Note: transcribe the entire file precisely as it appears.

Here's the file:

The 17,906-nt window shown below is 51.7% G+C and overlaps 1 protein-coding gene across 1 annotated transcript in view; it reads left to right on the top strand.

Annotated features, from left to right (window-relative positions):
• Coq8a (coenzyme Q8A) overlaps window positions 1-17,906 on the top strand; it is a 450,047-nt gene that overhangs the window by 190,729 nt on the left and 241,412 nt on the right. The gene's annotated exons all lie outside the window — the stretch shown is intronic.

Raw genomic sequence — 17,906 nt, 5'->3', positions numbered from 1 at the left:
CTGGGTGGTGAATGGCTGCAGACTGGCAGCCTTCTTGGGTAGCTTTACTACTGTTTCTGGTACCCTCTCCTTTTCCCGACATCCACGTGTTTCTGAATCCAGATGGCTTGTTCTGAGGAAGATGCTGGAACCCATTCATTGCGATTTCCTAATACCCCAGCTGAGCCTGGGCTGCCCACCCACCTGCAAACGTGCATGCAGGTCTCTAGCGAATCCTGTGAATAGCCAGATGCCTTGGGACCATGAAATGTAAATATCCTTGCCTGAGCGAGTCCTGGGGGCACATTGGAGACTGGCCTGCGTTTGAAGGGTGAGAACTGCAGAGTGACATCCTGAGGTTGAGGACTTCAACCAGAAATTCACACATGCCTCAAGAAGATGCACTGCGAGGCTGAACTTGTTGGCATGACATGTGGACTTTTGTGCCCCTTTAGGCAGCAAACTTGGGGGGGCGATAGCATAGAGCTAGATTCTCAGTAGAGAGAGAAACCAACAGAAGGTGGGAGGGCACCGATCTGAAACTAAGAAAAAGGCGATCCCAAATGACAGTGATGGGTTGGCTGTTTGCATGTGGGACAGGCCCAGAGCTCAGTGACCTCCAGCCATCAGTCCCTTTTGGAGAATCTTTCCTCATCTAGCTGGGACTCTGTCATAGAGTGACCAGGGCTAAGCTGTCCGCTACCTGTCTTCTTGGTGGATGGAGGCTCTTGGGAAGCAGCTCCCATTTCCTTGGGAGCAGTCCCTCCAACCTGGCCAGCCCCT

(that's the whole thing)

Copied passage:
The 17,906-nt window shown below is 51.7% G+C and overlaps 1 protein-coding gene across 1 annotated transcript in view; it reads left to right on the top strand.

Annotated features, from left to right (window-relative positions):
• Coq8a (coenzyme Q8A) overlaps window positions 1-17,906 on the top strand; it is a 450,047-nt gene that overhangs the window by 190,729 nt on the left and 241,412 nt on the right. The gene's annotated exons all lie outside the window — the stretch shown is intronic.

Raw genomic sequence — 17,906 nt, 5'->3', positions numbered from 1 at the left:
CTGGGTGGTGAATGGCTGCAGACTGGCAGCCTTCTTGGGTAGCTTTACTACTGTTTCTGGTACCCTCTCCTTTTCCCGACATCCACGTGTTTCTGAATCCAGATGGCTTGTTCTGAGGAAGATGCTGGAACCCATTCATTGCGATTTCCTAATACCCCAGCTGAGCCTGGGCTGCCCACCCACCTGCAAACGTGCATGCAGGTCTCTAGCGAATCCTGTGAATAGCCAGATGCCTTGGGACCATGAAATGTAAATATCCTTGCCTGAGCGAGTCCTGGGGGCACATTGGAGACTGGCCTGCGTTTGAAGGGTGAGAACTGCAGAGTGACATCCTGAGGTTGAGGACTTCAACCAGAAATTCACACATGCCTCAAGAAGATGCACTGCGAGGCTGAACTTGTTGGCATGACATGTGGACTTTTGTGCCCCTTTAGGCAGCAAACTTGGGGGGGCGATAGCATAGAGCTAGATTCTCAGTAGAGAGAGAAACCAACAGAAGGTGGGAGGGCACCGATCTGAAACTAAGAAAAAGGCGATCCCAAATGACAGTGATGGGTTGGCTGTTTGCATGTGGGACAGGCCCAGAGCTCAGTGACCTCCAGCCATCAGTCCCTTTTGGAGAATCTTTCCTCATCTAGCTGGGACTCTGTCATAGAGTGACCAGGGCTAAGCTGTCCGCTACCTGTCTTCTTGGTGGATGGAGGCTCTTGGGAAGCAGCTCCCATTTCCTTGGGAGCAGTCCCTCCAACCTGGCCAGCCCCT